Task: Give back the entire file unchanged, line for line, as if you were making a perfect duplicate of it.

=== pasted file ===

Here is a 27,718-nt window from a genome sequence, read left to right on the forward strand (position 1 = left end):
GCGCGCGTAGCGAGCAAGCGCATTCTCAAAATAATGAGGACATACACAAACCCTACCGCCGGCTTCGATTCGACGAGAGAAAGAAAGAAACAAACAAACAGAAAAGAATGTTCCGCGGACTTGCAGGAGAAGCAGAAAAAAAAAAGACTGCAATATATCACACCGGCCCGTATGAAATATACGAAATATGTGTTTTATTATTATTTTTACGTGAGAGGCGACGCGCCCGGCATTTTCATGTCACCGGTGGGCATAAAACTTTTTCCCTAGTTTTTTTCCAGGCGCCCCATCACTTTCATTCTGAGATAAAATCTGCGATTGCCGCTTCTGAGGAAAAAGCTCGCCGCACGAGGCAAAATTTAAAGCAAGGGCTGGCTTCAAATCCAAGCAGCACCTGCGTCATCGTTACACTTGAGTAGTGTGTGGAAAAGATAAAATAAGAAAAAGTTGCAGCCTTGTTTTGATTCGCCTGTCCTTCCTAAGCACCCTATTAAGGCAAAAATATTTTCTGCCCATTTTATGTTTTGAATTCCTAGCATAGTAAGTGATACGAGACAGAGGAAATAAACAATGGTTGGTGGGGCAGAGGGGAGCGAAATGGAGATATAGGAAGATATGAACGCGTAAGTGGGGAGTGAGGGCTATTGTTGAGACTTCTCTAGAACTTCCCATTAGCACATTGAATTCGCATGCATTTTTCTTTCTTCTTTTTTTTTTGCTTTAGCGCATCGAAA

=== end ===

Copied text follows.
Here is a 27,718-nt window from a genome sequence, read left to right on the forward strand (position 1 = left end):
GCGCGCGTAGCGAGCAAGCGCATTCTCAAAATAATGAGGACATACACAAACCCTACCGCCGGCTTCGATTCGACGAGAGAAAGAAAGAAACAAACAAACAGAAAAGAATGTTCCGCGGACTTGCAGGAGAAGCAGAAAAAAAAAAGACTGCAATATATCACACCGGCCCGTATGAAATATACGAAATATGTGTTTTATTATTATTTTTACGTGAGAGGCGACGCGCCCGGCATTTTCATGTCACCGGTGGGCATAAAACTTTTTCCCTAGTTTTTTTCCAGGCGCCCCATCACTTTCATTCTGAGATAAAATCTGCGATTGCCGCTTCTGAGGAAAAAGCTCGCCGCACGAGGCAAAATTTAAAGCAAGGGCTGGCTTCAAATCCAAGCAGCACCTGCGTCATCGTTACACTTGAGTAGTGTGTGGAAAAGATAAAATAAGAAAAAGTTGCAGCCTTGTTTTGATTCGCCTGTCCTTCCTAAGCACCCTATTAAGGCAAAAATATTTTCTGCCCATTTTATGTTTTGAATTCCTAGCATAGTAAGTGATACGAGACAGAGGAAATAAACAATGGTTGGTGGGGCAGAGGGGAGCGAAATGGAGATATAGGAAGATATGAACGCGTAAGTGGGGAGTGAGGGCTATTGTTGAGACTTCTCTAGAACTTCCCATTAGCACATTGAATTCGCATGCATTTTTCTTTCTTCTTTTTTTTTTGCTTTAGCGCATCGAAA